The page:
We only hire people with Masters or PhDs from top American schools. We were at a very heave disadvantage in the earlier loose era. TCS, Wipro and the assorted Indian body shoppers would grab the H1Bs and our candidates had to live through lottery. But now, we can easily meet the law, in spirit as well as the letter. Personally I welcome such strict scrutiny. It should have been like this from day 1.

    US high school grads with 1 or 2 year training is enough to do most jobs done by the Indian Body shop imports. They should not even be considered for H1B. Simple coding is all they do, and they were gaming the system. They should restrict H1Bs for Graduate degrees from US universities. That will curb the rampant resume inflation and outright lies in the resumes.

    • It's sad really we have tons of laws on the books that are ignored and if they had been actually administering the H1B program the way it was written it wouldn't be rife with abuse. Another is the anticompetitive medical industry pricing practices that are indistinguishable from racketeering... laws are there just nobody had balls to enforce them.
    • by RightwingNutjob ( 1302813 ) on Saturday November 11, 2017 @04:24PM (#55532259)
      H1B shouldn't be a lottery. It should be an auction. Then you'd just bid a salary without the the red tape you may not mind but that still costs taxpayer money. If someone wants to outbid you on a half-literate code monkey, that's their prerogative and their loss. Abuse goes away. Artificial wage depression goes away. A fixed number of slots that you can bid on makes the thing merit-based on its own and keeps the loonies quiet about letting in too many people who don't come from our culture.
      • I think auction is not a bad idea. Also the bid should be for the salary, not a price to buy a slot in H1B. The salary being offered to any H1B should be part of public record. That will help a little in wage transparency for all.
        • Exactly. I'd even go so far as to say that it should be placed in trust by a third party to be disbursed to the employee to prevent shenannigans with people who may not be familiar with our legal system and notion of employee rights.
        • I think that the big should be salary. If the employee you need has to have skills that are really rare (everybody with those skills in the USA are already employed), then you will be ready to pay him a lot.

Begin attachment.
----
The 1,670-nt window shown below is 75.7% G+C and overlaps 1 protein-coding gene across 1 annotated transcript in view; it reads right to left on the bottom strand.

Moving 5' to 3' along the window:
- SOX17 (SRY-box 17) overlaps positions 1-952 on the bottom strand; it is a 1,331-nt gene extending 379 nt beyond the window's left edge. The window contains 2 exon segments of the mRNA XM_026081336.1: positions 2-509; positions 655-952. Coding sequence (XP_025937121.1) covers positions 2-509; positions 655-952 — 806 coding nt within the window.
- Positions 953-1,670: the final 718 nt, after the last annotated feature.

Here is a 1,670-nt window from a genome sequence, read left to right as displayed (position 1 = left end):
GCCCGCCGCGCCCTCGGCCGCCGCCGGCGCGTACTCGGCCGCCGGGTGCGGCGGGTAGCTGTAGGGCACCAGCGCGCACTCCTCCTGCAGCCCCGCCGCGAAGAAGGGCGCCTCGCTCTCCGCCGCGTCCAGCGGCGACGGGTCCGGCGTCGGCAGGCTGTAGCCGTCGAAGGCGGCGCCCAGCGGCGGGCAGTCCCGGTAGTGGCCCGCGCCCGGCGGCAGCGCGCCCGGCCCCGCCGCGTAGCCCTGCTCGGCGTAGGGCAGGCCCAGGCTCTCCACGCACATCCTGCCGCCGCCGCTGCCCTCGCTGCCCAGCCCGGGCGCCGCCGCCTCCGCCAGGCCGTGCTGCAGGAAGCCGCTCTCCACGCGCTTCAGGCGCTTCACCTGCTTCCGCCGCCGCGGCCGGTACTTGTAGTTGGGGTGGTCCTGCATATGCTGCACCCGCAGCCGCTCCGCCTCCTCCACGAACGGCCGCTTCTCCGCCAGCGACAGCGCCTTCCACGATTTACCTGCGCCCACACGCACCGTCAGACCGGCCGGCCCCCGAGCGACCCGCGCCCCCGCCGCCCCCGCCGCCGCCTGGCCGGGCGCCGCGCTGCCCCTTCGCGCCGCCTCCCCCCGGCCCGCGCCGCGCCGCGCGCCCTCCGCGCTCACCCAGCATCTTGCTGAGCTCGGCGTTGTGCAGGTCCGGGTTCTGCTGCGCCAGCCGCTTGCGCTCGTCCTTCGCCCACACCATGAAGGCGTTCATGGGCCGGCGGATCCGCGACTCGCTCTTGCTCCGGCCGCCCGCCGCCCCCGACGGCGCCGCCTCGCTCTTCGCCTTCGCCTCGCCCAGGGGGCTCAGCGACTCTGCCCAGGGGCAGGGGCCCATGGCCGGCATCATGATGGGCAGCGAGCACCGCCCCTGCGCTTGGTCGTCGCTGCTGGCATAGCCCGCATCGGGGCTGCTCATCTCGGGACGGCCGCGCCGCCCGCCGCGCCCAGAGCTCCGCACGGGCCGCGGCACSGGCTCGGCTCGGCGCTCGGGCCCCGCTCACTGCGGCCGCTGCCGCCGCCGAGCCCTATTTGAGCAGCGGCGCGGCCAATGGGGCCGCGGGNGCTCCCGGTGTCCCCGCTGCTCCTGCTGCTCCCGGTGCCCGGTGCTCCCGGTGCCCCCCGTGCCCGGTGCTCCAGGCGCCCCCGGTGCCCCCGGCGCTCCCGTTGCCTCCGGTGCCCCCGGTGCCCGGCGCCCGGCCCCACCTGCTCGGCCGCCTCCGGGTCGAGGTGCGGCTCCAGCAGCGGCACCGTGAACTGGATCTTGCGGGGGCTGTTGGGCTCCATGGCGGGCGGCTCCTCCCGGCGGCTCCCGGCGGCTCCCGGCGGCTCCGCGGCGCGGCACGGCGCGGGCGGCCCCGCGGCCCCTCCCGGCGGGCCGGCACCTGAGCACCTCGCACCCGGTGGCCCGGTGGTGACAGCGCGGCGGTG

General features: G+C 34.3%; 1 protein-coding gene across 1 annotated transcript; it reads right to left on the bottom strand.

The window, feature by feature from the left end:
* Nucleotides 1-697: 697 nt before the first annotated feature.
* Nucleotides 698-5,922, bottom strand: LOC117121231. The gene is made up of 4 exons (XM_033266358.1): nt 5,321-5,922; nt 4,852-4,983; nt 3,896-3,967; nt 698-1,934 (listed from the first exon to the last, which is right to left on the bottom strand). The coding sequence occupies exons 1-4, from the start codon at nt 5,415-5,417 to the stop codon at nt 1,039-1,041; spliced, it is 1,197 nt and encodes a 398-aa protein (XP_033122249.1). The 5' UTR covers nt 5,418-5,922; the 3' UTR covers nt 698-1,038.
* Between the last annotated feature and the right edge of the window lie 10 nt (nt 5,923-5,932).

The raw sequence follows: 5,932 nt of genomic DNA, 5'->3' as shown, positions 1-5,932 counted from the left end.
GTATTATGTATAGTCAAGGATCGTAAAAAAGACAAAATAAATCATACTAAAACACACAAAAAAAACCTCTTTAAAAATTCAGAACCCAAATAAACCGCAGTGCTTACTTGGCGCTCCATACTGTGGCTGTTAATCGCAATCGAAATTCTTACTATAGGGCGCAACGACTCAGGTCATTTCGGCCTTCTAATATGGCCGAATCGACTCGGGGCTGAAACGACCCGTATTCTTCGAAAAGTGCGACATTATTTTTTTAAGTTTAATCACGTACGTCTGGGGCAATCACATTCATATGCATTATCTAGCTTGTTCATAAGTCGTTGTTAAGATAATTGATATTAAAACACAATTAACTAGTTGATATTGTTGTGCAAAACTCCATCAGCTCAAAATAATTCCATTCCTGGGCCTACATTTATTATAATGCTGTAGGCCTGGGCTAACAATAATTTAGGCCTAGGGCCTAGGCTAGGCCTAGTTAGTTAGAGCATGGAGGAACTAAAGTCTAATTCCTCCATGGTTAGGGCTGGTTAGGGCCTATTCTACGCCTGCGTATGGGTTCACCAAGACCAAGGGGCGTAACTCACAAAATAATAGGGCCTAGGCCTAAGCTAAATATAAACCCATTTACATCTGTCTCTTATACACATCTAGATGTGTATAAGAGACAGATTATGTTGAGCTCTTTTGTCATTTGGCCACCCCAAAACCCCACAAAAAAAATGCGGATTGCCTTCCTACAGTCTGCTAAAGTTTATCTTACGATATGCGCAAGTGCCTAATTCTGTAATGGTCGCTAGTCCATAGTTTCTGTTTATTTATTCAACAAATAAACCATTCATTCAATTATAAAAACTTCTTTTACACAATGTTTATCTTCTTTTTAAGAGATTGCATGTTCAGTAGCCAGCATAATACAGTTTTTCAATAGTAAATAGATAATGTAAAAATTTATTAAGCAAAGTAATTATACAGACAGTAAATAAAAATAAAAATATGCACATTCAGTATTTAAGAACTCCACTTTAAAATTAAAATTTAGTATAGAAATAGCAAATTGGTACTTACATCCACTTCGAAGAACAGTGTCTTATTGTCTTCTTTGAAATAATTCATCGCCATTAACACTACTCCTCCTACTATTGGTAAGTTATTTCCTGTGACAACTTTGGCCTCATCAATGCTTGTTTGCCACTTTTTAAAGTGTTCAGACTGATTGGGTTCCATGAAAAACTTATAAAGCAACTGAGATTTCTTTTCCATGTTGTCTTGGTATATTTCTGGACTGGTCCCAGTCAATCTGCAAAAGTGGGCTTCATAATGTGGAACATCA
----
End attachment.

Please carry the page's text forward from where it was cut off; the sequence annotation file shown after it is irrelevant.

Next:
Or maybe you will find a US citizen willing to work for less than what is needed to get the foreigner in.

      • by AmiMoJo ( 196126 )

        All that week so is make it extremely hard for new/smaller companies to get the talent they genuinely need.

      • An auction actually solves all of the problems.

        Each hopeful employer selects an amount, puts it in escrow. Escrow company notifies the immigration office, immigration office puts the bid in their list. Each month, the top 10 or 25 bids are selected. Office notifies the escrow company. Escrow company notifies the employer and the employee. Escrow company then pays one thirty-sixth of the escrow amount to employee as salary and benefits each month, starting on the day they enter the country and ending wh

    • They seem to be cracking down on the practice of finding unusual combinations of qualifications in the candidates (like BS in accounting, fluency in Kannada language and truck driving license), putting them all as necessary qualifications making it impossible for anyone else to apply.

      So the employers sculpt job requirements around specific qualifications of foreigners, then whine that no "qualified" Americans exist? Disgraceful.

  • by 93 Escort Wagon ( 326346 ) on Saturday November 11, 2017 @03:10PM (#55531985)

    Even if it wasn’t the author’s intent. From TFA:

    ”For Centro, a company in Chicago that makes technology for ad agencies, the problems started this summer. Centro had applied for visas for three young employees who already had the legal right to work for a limited time after graduating from college. One of the applications had been chosen in the H-1B lottery. Emilie Clark, the company’s director of human resources, happily called the employee to tell him his immigration status was settled for the next three years. ”